Last night Bev and I watched the movie “Hidden Figures” streamed on Amazon Prime. We hardly ever go to movies and only very occasionally watch one at home.
This was a good one. The synopsis of the movies is as follows.
Three brilliant African-American women at NASA — Katherine Johnson (Taraji P. Henson), Dorothy Vaughan (Octavia Spencer) and Mary Jackson (Janelle Monáe) — serve as the brains behind one of the greatest operations in history: the launch of astronaut John Glenn (Glen Powell) into orbit, a stunning achievement that restored the nation’s confidence, turned around the Space Race and galvanized the world.
While we know that events are Hollywoodized (dramatized) for appeal and may not always be “quite” the way they really occurred, this was still a story of a historic change in our country. In 1961 when we were sending our first men into “space” being the suborbital flight of Alan Shephard, segregation laws were still in place as our nation was moving towards equal rights for all citizens. This was one of the overriding painful themes of the movie. It shows how three black women came through and helped establish equality.
“Computers” were actual people, not what we think of as the machines that do the computing. So much calculation of trajectories was done manually. One of the black women was a whiz and was able help calculate vitally needed results for the various missions. The IBM mainframes were just started to be used as a much faster way to do computations. That transition was highlighted in the movie. I remember in 1962 getting excited about learning one of the early computer languages FORTRAN that brought back memories of getting access to a Control Data mainframe as a high school project science class.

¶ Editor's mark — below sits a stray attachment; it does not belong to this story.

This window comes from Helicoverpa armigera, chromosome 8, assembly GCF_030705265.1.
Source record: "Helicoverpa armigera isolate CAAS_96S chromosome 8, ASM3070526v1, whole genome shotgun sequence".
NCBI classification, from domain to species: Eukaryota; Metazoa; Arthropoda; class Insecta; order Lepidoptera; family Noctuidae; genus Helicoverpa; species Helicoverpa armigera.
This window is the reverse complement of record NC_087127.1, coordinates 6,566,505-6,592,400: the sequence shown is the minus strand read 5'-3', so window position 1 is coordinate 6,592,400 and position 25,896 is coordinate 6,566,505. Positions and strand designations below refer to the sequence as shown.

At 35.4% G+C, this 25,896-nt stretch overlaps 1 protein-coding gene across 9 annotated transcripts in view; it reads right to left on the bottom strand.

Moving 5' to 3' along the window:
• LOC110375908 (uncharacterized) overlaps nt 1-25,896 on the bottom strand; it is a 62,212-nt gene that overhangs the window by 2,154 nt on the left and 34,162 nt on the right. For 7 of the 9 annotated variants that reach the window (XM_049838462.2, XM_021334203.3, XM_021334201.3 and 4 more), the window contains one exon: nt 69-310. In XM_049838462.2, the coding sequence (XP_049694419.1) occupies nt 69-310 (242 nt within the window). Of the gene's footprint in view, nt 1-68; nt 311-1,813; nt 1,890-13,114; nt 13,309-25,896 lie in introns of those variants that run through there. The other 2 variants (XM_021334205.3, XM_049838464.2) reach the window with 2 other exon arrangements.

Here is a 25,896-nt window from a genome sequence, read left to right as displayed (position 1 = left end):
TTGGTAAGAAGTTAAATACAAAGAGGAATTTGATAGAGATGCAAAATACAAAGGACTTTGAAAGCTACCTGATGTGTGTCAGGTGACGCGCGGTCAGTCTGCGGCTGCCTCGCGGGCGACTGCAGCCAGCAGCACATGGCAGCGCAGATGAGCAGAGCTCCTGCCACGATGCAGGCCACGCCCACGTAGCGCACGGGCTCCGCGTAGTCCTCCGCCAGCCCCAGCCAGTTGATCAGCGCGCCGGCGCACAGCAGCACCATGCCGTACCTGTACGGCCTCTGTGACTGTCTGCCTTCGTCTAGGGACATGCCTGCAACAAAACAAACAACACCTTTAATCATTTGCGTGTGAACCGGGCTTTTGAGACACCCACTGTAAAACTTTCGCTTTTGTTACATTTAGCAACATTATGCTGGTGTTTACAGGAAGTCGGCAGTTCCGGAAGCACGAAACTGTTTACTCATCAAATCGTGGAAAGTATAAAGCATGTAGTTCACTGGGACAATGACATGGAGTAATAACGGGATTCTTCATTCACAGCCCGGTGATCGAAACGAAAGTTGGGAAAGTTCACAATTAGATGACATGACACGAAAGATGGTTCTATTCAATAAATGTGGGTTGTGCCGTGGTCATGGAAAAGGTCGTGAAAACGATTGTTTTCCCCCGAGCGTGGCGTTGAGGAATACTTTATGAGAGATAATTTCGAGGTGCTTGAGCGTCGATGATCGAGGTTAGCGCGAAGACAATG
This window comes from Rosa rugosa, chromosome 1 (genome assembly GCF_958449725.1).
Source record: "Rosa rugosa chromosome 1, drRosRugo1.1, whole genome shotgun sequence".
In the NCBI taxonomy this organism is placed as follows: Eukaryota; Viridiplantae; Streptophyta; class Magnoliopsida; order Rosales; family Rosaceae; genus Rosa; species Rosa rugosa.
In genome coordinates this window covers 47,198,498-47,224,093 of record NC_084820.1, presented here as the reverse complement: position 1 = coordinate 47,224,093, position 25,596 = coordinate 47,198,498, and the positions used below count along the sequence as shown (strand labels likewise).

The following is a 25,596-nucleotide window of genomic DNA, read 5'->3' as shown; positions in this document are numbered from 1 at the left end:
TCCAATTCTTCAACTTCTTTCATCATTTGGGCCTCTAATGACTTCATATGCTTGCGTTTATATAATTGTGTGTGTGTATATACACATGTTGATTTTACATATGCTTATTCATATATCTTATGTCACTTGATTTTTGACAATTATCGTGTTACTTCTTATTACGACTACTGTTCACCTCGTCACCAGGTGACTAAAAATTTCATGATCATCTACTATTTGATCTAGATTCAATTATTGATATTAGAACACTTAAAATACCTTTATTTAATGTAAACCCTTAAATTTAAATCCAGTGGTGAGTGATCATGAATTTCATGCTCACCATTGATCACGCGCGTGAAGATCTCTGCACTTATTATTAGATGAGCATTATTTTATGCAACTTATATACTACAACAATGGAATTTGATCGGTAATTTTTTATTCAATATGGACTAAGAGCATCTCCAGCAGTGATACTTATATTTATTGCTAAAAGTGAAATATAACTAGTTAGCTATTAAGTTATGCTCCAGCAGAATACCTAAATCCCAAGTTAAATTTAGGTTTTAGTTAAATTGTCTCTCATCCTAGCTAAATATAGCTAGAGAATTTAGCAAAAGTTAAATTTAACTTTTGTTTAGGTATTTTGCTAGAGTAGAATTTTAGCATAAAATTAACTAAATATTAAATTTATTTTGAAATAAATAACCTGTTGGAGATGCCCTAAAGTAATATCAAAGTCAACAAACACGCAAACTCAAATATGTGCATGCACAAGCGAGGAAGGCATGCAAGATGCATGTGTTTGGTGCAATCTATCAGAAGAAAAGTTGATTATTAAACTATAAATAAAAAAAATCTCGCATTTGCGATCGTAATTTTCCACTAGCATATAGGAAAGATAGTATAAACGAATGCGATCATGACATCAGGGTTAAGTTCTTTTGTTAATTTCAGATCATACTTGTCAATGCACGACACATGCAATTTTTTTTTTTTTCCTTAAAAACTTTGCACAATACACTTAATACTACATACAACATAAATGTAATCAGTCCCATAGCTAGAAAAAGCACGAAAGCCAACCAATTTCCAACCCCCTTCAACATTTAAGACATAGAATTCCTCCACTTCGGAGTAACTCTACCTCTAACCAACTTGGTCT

What was interesting to me was that this was all in my lifetime, when I was in junior and high school.
What was extra interesting to me was the sense of mission that NASA adopted after the Russians were beating the Americans terribly in the space race by sending the first man into space and the first man Yuri Gagarin to orbit the earth? The pep talk by actor Kevin Costner to the NASA team was inspiring. What was it the Russians had that the Americans did not. Americans had the money, equipment, and resources, yet were getting beat terribly by the Russians. Americans had big staffs, but no results in the form of a man in space. In his pep talk, he talks about sacrifice, commitment and seeing the big picture in order to succeed. It cannot be a passive, ambling effort without dedication to the greater cause. He galvanized the NASA team as they saw what they were up against (the Russians) and ultimately surpassed them in the space race.
This made me think of parallels about how we should be going about some of what we do now….